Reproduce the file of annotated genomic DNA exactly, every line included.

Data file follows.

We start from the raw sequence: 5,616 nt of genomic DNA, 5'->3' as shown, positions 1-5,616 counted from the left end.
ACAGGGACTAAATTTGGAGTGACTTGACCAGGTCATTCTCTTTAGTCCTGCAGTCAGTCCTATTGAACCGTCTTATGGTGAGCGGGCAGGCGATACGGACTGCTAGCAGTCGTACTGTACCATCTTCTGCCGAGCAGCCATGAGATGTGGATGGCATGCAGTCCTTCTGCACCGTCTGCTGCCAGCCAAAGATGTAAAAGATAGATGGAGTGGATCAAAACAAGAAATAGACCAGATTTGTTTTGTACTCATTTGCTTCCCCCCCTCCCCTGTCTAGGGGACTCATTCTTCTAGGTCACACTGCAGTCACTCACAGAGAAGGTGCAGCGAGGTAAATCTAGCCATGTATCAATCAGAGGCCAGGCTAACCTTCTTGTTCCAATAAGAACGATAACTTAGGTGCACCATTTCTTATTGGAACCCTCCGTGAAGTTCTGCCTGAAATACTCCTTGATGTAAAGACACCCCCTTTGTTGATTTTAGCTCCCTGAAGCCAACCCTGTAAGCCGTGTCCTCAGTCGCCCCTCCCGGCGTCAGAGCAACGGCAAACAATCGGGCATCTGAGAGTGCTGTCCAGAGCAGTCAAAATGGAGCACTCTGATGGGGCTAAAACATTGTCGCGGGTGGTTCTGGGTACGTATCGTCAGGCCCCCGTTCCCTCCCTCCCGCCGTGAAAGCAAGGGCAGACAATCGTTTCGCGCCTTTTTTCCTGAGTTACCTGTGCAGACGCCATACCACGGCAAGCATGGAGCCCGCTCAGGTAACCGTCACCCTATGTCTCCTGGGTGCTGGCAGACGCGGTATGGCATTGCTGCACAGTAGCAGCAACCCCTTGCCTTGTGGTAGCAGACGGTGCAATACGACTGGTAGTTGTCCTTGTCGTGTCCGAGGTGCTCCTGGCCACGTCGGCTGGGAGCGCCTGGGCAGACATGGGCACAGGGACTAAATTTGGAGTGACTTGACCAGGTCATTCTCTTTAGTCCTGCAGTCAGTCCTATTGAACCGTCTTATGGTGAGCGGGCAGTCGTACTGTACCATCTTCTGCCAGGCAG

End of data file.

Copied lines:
We start from the raw sequence: 5,616 nt of genomic DNA, 5'->3' as shown, positions 1-5,616 counted from the left end.
ACAGGGACTAAATTTGGAGTGACTTGACCAGGTCATTCTCTTTAGTCCTGCAGTCAGTCCTATTGAACCGTCTTATGGTGAGCGGGCAGGCGATACGGACTGCTAGCAGTCGTACTGTACCATCTTCTGCCGAGCAGCCATGAGATGTGGATGGCATGCAGTCCTTCTGCACCGTCTGCTGCCAGCCAAAGATGTAAAAGATAGATGGAGTGGATCAAAACAAGAAATAGACCAGATTTGTTTTGTACTCATTTGCTTCCCCCCCTCCCCTGTCTAGGGGACTCATTCTTCTAGGTCACACTGCAGTCACTCACAGAGAAGGTGCAGCGAGGTAAATCTAGCCATGTATCAATCAGAGGCCAGGCTAACCTTCTTGTTCCAATAAGAACGATAACTTAGGTGCACCATTTCTTATTGGAACCCTCCGTGAAGTTCTGCCTGAAATACTCCTTGATGTAAAGACACCCCCTTTGTTGATTTTAGCTCCCTGAAGCCAACCCTGTAAGCCGTGTCCTCAGTCGCCCCTCCCGGCGTCAGAGCAACGGCAAACAATCGGGCATCTGAGAGTGCTGTCCAGAGCAGTCAAAATGGAGCACTCTGATGGGGCTAAAACATTGTCGCGGGTGGTTCTGGGTACGTATCGTCAGGCCCCCGTTCCCTCCCTCCCGCCGTGAAAGCAAGGGCAGACAATCGTTTCGCGCCTTTTTTCCTGAGTTACCTGTGCAGACGCCATACCACGGCAAGCATGGAGCCCGCTCAGGTAACCGTCACCCTATGTCTCCTGGGTGCTGGCAGACGCGGTATGGCATTGCTGCACAGTAGCAGCAACCCCTTGCCTTGTGGTAGCAGACGGTGCAATACGACTGGTAGTTGTCCTTGTCGTGTCCGAGGTGCTCCTGGCCACGTCGGCTGGGAGCGCCTGGGCAGACATGGGCACAGGGACTAAATTTGGAGTGACTTGACCAGGTCATTCTCTTTAGTCCTGCAGTCAGTCCTATTGAACCGTCTTATGGTGAGCGGGCAGTCGTACTGTACCATCTTCTGCCAGGCAG